The End of an Era


If all things must pass, even a pyramid won’t last.

“What Goes Up” by Alan Parsons Project

Maybe the Mayans really were on to something.

I say this because today marks the end of an era; the complete and utter demise of something that had been an integral part of my life for so long and something I thought I’d never see in my lifetime. And before you think it’s about giving up blogging then you’d better think again, buddy. (Besides, I tried that in 2009 with little success.)

No, what I’m talking about is this (and ignore that URL—it’s for my old blog):

My neighbor first put this up back in 2004 and it would make a return every holiday season. Then after Christmas of 2007, the sign remained on the roof permanently. Here’s a picture taken in June of 2008, with my watch display for emphasis:

As the years went on, the rugged old sign began to show signs of fatigue. After all, constant exposure to the elements will do that to wood and presumably, one that wasn’t treated with the proper protectant nor designed to be on display for more than a month.

Then we looked up one day and saw that the sign very much looked like an unsolved Wheel of Fortune puzzle for it read “HAPPY BI THDAY JESU.” The R and last S were the first letters to go. Time definitely took its toll because after our last major rainstorm, here’s how it looked:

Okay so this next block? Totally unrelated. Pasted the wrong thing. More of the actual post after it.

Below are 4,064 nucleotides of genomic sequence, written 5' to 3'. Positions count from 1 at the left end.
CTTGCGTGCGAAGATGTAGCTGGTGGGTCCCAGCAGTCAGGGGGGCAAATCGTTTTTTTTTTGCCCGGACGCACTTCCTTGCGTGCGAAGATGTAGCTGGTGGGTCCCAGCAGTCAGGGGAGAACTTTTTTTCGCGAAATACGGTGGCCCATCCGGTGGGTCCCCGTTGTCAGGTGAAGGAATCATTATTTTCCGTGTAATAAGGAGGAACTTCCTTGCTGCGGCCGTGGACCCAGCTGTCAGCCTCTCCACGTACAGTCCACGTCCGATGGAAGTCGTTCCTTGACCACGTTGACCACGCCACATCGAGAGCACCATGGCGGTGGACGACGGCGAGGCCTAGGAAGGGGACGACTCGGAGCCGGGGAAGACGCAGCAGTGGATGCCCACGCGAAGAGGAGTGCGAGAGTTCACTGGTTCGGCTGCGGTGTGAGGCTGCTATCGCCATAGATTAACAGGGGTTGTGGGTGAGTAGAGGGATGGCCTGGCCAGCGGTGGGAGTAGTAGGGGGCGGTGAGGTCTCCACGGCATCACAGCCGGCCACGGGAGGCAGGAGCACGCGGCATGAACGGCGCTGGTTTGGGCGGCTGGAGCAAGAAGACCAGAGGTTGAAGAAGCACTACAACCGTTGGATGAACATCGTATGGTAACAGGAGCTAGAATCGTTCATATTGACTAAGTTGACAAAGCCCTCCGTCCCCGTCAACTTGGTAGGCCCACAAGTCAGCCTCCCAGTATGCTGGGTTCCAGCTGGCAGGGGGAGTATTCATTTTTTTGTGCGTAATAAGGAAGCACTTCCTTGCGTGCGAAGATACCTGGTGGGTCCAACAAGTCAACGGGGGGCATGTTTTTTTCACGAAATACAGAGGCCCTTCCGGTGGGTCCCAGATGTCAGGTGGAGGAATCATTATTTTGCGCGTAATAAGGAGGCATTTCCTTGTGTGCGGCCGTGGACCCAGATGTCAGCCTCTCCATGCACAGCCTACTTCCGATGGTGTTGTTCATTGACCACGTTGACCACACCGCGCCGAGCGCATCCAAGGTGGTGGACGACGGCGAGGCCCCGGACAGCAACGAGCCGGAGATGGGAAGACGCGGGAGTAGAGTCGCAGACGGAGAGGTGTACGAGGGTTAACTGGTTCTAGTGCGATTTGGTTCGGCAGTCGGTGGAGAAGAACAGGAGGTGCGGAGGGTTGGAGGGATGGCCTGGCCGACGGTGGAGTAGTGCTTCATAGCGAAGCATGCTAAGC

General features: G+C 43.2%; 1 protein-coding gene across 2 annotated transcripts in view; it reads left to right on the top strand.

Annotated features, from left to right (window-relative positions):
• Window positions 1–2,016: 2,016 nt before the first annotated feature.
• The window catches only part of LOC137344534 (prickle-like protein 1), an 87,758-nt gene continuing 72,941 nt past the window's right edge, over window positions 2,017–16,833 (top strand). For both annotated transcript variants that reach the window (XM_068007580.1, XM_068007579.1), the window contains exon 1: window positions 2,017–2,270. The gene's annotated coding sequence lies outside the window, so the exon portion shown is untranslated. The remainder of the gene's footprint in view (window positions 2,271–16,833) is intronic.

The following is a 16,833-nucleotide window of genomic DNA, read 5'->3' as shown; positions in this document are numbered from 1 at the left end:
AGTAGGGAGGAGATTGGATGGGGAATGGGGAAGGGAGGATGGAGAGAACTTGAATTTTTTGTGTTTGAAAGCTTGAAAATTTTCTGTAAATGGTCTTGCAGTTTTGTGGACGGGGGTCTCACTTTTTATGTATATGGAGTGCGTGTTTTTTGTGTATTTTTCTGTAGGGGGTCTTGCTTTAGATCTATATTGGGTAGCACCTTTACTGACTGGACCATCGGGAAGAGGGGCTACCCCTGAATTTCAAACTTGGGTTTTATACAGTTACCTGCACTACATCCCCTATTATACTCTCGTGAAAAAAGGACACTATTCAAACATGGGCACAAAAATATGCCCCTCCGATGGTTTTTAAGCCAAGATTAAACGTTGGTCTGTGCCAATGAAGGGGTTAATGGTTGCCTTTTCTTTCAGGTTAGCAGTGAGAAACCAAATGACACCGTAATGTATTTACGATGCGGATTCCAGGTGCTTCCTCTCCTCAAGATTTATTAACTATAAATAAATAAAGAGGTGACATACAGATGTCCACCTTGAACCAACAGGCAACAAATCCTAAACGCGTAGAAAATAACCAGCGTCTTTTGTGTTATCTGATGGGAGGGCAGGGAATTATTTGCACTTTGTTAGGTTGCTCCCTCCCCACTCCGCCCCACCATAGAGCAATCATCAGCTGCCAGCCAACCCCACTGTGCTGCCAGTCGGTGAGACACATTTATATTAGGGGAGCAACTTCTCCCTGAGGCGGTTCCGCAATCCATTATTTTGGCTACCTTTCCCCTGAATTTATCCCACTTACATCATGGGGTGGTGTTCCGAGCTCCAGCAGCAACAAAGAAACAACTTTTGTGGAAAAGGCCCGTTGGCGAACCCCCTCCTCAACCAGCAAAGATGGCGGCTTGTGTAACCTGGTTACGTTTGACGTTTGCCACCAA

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We wondered how long it would last.

It ended today when I got a text from Ann telling me that their gardeners were on the roof taking it down and by the time they were done…

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whoosh, it was gone. What’s remaining is nothing but a pile of sand from the sandbags that once held the sign in place. The gardeners later destroyed the sign that would illuminate nightly at midnight and chucked its pieces in the trash.

There are still a few wires and broken bulbs out in the street. I managed to salvage this as some kind of twisted souvenir:

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It sits on my computer desk as a memory of the sign the entire neighborhood knew about and made fun of, not because of its religious connection but because it was up there for so long and we were all left to wonder when it would finally be taken down.

After 8 years (and 5 years of constant exposure), we will now mark May 8, 2012 in our calendars as the day the ridiculousness finally ended.

What goes up must indeed come down.

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